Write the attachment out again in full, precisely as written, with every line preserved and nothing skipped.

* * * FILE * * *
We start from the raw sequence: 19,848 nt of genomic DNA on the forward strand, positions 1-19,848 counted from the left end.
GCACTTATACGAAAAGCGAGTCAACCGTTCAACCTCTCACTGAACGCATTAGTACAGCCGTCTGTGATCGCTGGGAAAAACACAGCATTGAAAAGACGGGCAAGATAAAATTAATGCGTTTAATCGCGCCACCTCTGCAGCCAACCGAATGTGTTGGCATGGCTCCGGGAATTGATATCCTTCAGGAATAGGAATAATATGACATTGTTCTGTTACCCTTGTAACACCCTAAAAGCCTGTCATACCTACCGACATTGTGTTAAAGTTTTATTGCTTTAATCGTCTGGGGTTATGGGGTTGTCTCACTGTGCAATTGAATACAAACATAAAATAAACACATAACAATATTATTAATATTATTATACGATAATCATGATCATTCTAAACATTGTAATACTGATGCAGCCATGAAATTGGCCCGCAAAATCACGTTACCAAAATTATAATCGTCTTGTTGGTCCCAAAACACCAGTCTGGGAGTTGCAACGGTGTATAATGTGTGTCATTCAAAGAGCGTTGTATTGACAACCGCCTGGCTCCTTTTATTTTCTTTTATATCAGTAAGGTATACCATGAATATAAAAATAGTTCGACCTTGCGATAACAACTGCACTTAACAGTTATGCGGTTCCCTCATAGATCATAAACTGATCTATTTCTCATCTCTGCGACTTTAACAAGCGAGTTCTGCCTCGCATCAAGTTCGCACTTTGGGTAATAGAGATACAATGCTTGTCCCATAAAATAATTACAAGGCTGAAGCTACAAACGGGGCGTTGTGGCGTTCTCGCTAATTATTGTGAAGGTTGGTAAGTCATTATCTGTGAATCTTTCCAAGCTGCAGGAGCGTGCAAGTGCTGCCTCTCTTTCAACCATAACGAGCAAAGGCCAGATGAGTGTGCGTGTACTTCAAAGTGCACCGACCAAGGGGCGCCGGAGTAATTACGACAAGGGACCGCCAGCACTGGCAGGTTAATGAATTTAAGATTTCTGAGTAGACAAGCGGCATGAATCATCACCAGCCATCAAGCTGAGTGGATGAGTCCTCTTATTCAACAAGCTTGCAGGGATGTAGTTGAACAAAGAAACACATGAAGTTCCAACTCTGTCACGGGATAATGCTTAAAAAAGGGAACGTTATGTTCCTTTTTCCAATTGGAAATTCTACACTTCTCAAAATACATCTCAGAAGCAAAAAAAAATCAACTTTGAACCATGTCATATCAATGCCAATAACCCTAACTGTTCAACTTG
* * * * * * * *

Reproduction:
We start from the raw sequence: 19,848 nt of genomic DNA on the forward strand, positions 1-19,848 counted from the left end.
GCACTTATACGAAAAGCGAGTCAACCGTTCAACCTCTCACTGAACGCATTAGTACAGCCGTCTGTGATCGCTGGGAAAAACACAGCATTGAAAAGACGGGCAAGATAAAATTAATGCGTTTAATCGCGCCACCTCTGCAGCCAACCGAATGTGTTGGCATGGCTCCGGGAATTGATATCCTTCAGGAATAGGAATAATATGACATTGTTCTGTTACCCTTGTAACACCCTAAAAGCCTGTCATACCTACCGACATTGTGTTAAAGTTTTATTGCTTTAATCGTCTGGGGTTATGGGGTTGTCTCACTGTGCAATTGAATACAAACATAAAATAAACACATAACAATATTATTAATATTATTATACGATAATCATGATCATTCTAAACATTGTAATACTGATGCAGCCATGAAATTGGCCCGCAAAATCACGTTACCAAAATTATAATCGTCTTGTTGGTCCCAAAACACCAGTCTGGGAGTTGCAACGGTGTATAATGTGTGTCATTCAAAGAGCGTTGTATTGACAACCGCCTGGCTCCTTTTATTTTCTTTTATATCAGTAAGGTATACCATGAATATAAAAATAGTTCGACCTTGCGATAACAACTGCACTTAACAGTTATGCGGTTCCCTCATAGATCATAAACTGATCTATTTCTCATCTCTGCGACTTTAACAAGCGAGTTCTGCCTCGCATCAAGTTCGCACTTTGGGTAATAGAGATACAATGCTTGTCCCATAAAATAATTACAAGGCTGAAGCTACAAACGGGGCGTTGTGGCGTTCTCGCTAATTATTGTGAAGGTTGGTAAGTCATTATCTGTGAATCTTTCCAAGCTGCAGGAGCGTGCAAGTGCTGCCTCTCTTTCAACCATAACGAGCAAAGGCCAGATGAGTGTGCGTGTACTTCAAAGTGCACCGACCAAGGGGCGCCGGAGTAATTACGACAAGGGACCGCCAGCACTGGCAGGTTAATGAATTTAAGATTTCTGAGTAGACAAGCGGCATGAATCATCACCAGCCATCAAGCTGAGTGGATGAGTCCTCTTATTCAACAAGCTTGCAGGGATGTAGTTGAACAAAGAAACACATGAAGTTCCAACTCTGTCACGGGATAATGCTTAAAAAAGGGAACGTTATGTTCCTTTTTCCAATTGGAAATTCTACACTTCTCAAAATACATCTCAGAAGCAAAAAAAAATCAACTTTGAACCATGTCATATCAATGCCAATAACCCTAACTGTTCAACTTG